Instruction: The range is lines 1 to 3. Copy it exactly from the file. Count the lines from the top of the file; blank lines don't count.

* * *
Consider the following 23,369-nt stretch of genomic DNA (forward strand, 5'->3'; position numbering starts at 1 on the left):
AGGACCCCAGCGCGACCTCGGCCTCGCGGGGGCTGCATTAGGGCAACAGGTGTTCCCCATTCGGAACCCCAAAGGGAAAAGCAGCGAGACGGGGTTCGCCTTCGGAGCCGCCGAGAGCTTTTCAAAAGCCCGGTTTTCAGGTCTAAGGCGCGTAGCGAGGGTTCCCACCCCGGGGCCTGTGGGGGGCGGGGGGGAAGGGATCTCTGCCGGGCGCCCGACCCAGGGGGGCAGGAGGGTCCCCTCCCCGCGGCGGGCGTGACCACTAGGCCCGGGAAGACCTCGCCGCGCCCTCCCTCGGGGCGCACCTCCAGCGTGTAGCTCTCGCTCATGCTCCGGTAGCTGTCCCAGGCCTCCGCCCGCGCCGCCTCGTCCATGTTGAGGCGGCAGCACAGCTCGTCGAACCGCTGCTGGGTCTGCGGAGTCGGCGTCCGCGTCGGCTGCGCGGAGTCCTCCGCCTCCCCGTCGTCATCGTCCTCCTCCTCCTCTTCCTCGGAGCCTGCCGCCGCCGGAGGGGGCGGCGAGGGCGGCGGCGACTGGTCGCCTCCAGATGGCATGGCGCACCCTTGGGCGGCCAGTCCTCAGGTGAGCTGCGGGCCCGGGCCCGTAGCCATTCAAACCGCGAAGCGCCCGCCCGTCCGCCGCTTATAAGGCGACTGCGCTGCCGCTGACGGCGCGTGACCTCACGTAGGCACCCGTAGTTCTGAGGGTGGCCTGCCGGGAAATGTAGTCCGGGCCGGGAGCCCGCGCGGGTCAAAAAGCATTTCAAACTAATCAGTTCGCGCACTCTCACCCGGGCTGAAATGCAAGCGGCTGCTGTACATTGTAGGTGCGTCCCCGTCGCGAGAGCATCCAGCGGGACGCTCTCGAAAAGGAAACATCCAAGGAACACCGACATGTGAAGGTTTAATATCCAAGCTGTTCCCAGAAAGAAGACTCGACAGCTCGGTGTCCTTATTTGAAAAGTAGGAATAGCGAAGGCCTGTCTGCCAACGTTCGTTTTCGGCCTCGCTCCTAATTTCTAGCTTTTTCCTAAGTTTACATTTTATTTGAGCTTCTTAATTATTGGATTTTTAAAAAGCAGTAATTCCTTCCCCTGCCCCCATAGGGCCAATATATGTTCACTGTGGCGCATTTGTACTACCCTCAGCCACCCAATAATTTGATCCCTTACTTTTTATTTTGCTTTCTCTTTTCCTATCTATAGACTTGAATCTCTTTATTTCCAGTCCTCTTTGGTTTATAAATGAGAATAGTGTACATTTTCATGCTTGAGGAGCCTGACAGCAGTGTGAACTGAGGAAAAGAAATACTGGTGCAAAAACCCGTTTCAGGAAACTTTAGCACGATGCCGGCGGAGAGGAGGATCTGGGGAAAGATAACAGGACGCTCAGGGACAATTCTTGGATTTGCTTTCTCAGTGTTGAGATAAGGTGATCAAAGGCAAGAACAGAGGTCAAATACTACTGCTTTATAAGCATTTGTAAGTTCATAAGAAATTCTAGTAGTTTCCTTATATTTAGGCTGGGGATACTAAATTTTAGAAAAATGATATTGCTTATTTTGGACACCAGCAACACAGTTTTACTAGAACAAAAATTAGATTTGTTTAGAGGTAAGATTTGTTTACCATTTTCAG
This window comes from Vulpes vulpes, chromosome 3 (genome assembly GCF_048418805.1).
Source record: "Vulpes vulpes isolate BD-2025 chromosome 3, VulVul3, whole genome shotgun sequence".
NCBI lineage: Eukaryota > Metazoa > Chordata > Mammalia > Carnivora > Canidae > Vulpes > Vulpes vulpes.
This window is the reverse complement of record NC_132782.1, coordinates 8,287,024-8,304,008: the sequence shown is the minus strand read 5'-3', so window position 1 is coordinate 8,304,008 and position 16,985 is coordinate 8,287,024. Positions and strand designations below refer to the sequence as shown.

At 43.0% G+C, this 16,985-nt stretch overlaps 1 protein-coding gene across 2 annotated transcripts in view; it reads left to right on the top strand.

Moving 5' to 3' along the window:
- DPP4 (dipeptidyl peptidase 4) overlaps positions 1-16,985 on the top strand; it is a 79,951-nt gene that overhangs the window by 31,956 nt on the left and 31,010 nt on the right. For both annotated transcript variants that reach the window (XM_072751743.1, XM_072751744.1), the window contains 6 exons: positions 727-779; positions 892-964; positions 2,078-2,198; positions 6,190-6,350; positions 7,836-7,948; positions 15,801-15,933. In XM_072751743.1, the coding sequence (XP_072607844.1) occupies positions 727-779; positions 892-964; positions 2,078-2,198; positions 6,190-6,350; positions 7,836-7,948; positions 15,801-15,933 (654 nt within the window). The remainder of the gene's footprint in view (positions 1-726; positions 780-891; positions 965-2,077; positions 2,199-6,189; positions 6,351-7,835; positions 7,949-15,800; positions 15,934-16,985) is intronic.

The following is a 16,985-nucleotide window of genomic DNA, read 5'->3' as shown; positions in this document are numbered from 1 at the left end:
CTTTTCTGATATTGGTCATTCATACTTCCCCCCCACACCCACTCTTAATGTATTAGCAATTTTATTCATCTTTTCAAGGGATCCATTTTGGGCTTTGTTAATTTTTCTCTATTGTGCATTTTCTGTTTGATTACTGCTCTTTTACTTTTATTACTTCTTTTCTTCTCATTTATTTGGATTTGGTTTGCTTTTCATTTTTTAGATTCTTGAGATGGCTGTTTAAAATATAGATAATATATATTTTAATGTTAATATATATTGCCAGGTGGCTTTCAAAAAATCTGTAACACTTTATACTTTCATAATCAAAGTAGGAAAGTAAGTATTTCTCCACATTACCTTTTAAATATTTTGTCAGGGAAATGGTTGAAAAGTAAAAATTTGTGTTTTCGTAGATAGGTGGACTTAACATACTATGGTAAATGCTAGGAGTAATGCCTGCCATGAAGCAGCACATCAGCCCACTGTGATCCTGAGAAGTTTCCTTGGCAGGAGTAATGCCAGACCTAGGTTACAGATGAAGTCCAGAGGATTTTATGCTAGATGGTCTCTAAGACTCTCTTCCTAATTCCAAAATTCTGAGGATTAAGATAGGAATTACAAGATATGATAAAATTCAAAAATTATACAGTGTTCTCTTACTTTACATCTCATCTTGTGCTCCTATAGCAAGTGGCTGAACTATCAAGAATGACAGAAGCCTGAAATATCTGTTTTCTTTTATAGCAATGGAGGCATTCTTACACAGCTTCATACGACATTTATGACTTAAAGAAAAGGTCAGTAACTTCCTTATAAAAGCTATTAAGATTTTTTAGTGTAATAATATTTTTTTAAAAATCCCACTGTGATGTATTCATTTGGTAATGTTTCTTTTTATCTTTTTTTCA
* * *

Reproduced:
Consider the following 23,369-nt stretch of genomic DNA (forward strand, 5'->3'; position numbering starts at 1 on the left):
AGGACCCCAGCGCGACCTCGGCCTCGCGGGGGCTGCATTAGGGCAACAGGTGTTCCCCATTCGGAACCCCAAAGGGAAAAGCAGCGAGACGGGGTTCGCCTTCGGAGCCGCCGAGAGCTTTTCAAAAGCCCGGTTTTCAGGTCTAAGGCGCGTAGCGAGGGTTCCCACCCCGGGGCCTGTGGGGGGCGGGGGGGAAGGGATCTCTGCCGGGCGCCCGACCCAGGGGGGCAGGAGGGTCCCCTCCCCGCGGCGGGCGTGACCACTAGGCCCGGGAAGACCTCGCCGCGCCCTCCCTCGGGGCGCACCTCCAGCGTGTAGCTCTCGCTCATGCTCCGGTAGCTGTCCCAGGCCTCCGCCCGCGCCGCCTCGTCCATGTTGAGGCGGCAGCACAGCTCGTCGAACCGCTGCTGGGTCTGCGGAGTCGGCGTCCGCGTCGGCTGCGCGGAGTCCTCCGCCTCCCCGTCGTCATCGTCCTCCTCCTCCTCTTCCTCGGAGCCTGCCGCCGCCGGAGGGGGCGGCGAGGGCGGCGGCGACTGGTCGCCTCCAGATGGCATGGCGCACCCTTGGGCGGCCAGTCCTCAGGTGAGCTGCGGGCCCGGGCCCGTAGCCATTCAAACCGCGAAGCGCCCGCCCGTCCGCCGCTTATAAGGCGACTGCGCTGCCGCTGACGGCGCGTGACCTCACGTAGGCACCCGTAGTTCTGAGGGTGGCCTGCCGGGAAATGTAGTCCGGGCCGGGAGCCCGCGCGGGTCAAAAAGCATTTCAAACTAATCAGTTCGCGCACTCTCACCCGGGCTGAAATGCAAGCGGCTGCTGTACATTGTAGGTGCGTCCCCGTCGCGAGAGCATCCAGCGGGACGCTCTCGAAAAGGAAACATCCAAGGAACACCGACATGTGAAGGTTTAATATCCAAGCTGTTCCCAGAAAGAAGACTCGACAGCTCGGTGTCCTTATTTGAAAAGTAGGAATAGCGAAGGCCTGTCTGCCAACGTTCGTTTTCGGCCTCGCTCCTAATTTCTAGCTTTTTCCTAAGTTTACATTTTATTTGAGCTTCTTAATTATTGGATTTTTAAAAAGCAGTAATTCCTTCCCCTGCCCCCATAGGGCCAATATATGTTCACTGTGGCGCATTTGTACTACCCTCAGCCACCCAATAATTTGATCCCTTACTTTTTATTTTGCTTTCTCTTTTCCTATCTATAGACTTGAATCTCTTTATTTCCAGTCCTCTTTGGTTTATAAATGAGAATAGTGTACATTTTCATGCTTGAGGAGCCTGACAGCAGTGTGAACTGAGGAAAAGAAATACTGGTGCAAAAACCCGTTTCAGGAAACTTTAGCACGATGCCGGCGGAGAGGAGGATCTGGGGAAAGATAACAGGACGCTCAGGGACAATTCTTGGATTTGCTTTCTCAGTGTTGAGATAAGGTGATCAAAGGCAAGAACAGAGGTCAAATACTACTGCTTTATAAGCATTTGTAAGTTCATAAGAAATTCTAGTAGTTTCCTTATATTTAGGCTGGGGATACTAAATTTTAGAAAAATGATATTGCTTATTTTGGACACCAGCAACACAGTTTTACTAGAACAAAAATTAGATTTGTTTAGAGGTAAGATTTGTTTACCATTTTCAG
This window comes from Vulpes vulpes, chromosome 3 (genome assembly GCF_048418805.1).